Janne Kaasalainen, Tanja Bastamow, Miikka Junnila, Miska Natunen & Jürgen Scheible: Snowman in Hell

Snowman in Hell


Campus  |  posted by  Gerda Hinterreiter  |  at 09:15:00

Snowman in Hell

Snowman in Hell<br><br><br><br><br>© Bastamow, Junnila, Natunen, Scheible

Hell is no place for a snowman - but some days are worse than others. You start a desperate journey through the perils of evil and treachery. Listening to the voice of a murdered man inside your head, you begin to realize that your fortune is bound to the souls burning in the eternal flames…

Snowman in Hell is an experimental computer game with hectic action and sophisticated puzzles. It’s also an epic horror story about a snowman with nothing to lose, inspired by Dante's Inferno and film noir.

There is a need for games that make things differently. Even a traditional platform game can feel fresh, if there is something new in the mix: schizophrenic dialogue during the levels, graphics made from garbage and clay, para-realistic simulation of physics, delicately grotesque soundscape… Quoting Pelit, the biggest game magazine in Finland: “Snowman in Hell guarantees an unforgettable experience".

Play it online at

Snowman in Hell: Janne Kaasalainen, Tanja Bastamow, Miikka Junnila, Miska Natunen, Jürgen Scheible

Snowman in Hell


Campus  |  posted by  Gerda Hinterreiter  |  at 14:30:00

Koray Tahiroglu & Joni Lyytikäinen

Koray Tahiroglu (TR)
He is a sound artist, performer and a researcher who grew up in Istanbul. He has been performing noise and electronic music collaborating with different sound artists and performers as well as with solo performances.

Joni Lyytikainen (FI)
He is a sound artist and freelance graphic designer living in Helsinki. His interest in sound has lead the way into electro-acoustic music and searching for new ways for musical creation in sonification of abstract data.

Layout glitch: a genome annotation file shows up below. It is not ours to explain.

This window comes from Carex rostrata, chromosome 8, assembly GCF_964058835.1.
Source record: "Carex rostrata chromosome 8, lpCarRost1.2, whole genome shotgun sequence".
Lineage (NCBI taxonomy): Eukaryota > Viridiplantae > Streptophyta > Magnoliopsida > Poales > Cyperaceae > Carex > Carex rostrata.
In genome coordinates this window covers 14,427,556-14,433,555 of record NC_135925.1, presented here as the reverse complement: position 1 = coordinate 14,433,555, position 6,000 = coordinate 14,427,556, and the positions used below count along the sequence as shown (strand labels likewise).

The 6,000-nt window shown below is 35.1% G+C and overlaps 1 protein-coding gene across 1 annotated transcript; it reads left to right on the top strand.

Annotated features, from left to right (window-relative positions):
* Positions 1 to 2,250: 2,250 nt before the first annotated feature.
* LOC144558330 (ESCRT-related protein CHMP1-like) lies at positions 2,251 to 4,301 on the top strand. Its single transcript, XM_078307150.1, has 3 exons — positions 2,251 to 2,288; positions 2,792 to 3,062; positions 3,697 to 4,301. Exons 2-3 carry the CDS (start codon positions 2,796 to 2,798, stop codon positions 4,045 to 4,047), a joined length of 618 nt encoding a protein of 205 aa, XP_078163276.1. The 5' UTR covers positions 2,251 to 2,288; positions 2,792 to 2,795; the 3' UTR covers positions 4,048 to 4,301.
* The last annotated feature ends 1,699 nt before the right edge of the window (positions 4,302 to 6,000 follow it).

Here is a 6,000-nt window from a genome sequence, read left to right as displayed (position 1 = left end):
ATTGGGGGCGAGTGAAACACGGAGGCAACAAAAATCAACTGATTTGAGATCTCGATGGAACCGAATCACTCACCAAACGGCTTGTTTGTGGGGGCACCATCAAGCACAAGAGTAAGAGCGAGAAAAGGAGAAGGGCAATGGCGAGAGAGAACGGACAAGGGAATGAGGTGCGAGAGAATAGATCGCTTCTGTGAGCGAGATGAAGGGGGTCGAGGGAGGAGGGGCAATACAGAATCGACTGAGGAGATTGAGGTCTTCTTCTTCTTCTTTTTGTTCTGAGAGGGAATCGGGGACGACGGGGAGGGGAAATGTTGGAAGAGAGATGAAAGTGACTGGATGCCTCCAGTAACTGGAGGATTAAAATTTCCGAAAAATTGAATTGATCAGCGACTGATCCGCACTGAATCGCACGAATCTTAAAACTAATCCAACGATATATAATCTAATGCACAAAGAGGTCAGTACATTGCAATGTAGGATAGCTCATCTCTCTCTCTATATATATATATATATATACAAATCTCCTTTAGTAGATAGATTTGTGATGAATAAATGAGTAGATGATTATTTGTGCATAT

Koray Tahiroglu & Joni Lyytikäinen: SolarDuo Projekt


Campus  |  posted by  Gerda Hinterreiter  |  at 09:15:00

SolarDuo Project

SolarDuo Project<br><br><br>© Piia Hautamäki

The project began during a workshop in 2003 at Media Lab Helsinki when Koray Tahiroglu & Joni Lyytikainen tried to connect a solar panel directly to a sound mixer. However, they discovered that more electric components were needed to achieve different sound structures from a solar panel. The artists created circuits that are based on the example by Ralf Schreiber, which inspired them to create their own solar panel instruments.

SolarDuo Project experiments with the possible sound structures that light waves can create. The project utilizes analog sounds together with the algorithms that generate changing set of sonic relations overtime. Analog sounds and computer generated sounds release an unexpected richness of the sound processing in real-time performances. In their performance they also sonify solar data, which is gathered from terrestrial and orbiting solar instruments.

SolarDuo Project performed at Piksel05 Festival Bergen/Norway, Ctrl_Alt_Del Sound Art Festival – the 9th Istanbul Biennial Istanbul/Turkey, Aureobel Launch Event, Art's Birthday 2005 and Art's Birthday 2004 in Helsinki/Finland.

SolarDuo Project: Koray Tahiroglu & Joni Lyytikäinen

SolarDuo Project



© Ars Electronica Center Linz Museumsgesellschaft mbH, Impressum,